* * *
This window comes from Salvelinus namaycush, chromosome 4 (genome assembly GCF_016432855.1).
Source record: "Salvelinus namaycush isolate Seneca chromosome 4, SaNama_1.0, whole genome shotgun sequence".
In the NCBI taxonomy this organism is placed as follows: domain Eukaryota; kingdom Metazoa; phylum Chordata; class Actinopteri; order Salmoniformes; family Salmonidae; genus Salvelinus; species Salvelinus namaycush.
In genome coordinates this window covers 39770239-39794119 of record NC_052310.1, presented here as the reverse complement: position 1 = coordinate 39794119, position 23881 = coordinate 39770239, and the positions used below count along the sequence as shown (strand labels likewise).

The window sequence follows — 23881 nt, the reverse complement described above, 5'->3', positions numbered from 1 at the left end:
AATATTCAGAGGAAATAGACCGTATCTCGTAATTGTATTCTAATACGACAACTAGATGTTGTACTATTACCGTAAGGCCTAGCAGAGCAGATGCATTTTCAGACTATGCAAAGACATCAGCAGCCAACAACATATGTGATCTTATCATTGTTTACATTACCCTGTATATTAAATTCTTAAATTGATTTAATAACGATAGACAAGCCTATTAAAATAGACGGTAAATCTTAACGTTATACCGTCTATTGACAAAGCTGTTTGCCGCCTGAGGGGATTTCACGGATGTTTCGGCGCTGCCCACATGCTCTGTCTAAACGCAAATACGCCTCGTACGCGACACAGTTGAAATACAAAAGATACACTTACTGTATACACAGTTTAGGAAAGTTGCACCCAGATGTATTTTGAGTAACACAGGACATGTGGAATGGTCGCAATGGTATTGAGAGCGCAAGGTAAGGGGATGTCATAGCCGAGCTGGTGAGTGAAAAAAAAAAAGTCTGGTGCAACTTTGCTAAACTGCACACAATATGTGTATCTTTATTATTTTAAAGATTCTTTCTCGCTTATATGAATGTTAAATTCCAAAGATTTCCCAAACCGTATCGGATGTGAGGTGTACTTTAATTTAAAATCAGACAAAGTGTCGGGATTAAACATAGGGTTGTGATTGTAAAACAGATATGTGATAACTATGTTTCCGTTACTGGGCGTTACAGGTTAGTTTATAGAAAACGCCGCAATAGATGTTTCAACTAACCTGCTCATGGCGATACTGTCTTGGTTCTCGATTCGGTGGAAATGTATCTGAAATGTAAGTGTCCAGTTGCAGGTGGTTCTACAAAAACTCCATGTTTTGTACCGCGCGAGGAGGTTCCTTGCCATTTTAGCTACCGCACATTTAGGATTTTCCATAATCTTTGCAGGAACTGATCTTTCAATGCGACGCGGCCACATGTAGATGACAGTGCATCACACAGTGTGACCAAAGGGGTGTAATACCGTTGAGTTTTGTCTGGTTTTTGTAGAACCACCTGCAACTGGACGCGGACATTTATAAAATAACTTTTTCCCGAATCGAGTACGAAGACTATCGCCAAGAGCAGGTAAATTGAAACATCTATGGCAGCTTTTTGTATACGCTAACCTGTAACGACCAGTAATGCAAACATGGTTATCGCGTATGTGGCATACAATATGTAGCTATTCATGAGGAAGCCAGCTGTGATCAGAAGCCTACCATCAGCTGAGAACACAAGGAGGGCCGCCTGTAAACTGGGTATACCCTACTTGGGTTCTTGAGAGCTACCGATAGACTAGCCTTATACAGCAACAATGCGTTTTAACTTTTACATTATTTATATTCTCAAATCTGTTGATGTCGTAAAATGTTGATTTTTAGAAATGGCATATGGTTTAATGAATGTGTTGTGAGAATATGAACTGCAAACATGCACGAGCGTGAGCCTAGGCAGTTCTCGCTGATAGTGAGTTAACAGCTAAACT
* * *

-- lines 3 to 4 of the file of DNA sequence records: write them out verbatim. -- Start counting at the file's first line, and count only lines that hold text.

In the NCBI taxonomy this organism is placed as follows: domain Eukaryota; kingdom Metazoa; phylum Chordata; class Actinopteri; order Salmoniformes; family Salmonidae; genus Salvelinus; species Salvelinus namaycush.
In genome coordinates this window covers 39770239-39794119 of record NC_052310.1, presented here as the reverse complement: position 1 = coordinate 39794119, position 23881 = coordinate 39770239, and the positions used below count along the sequence as shown (strand labels likewise).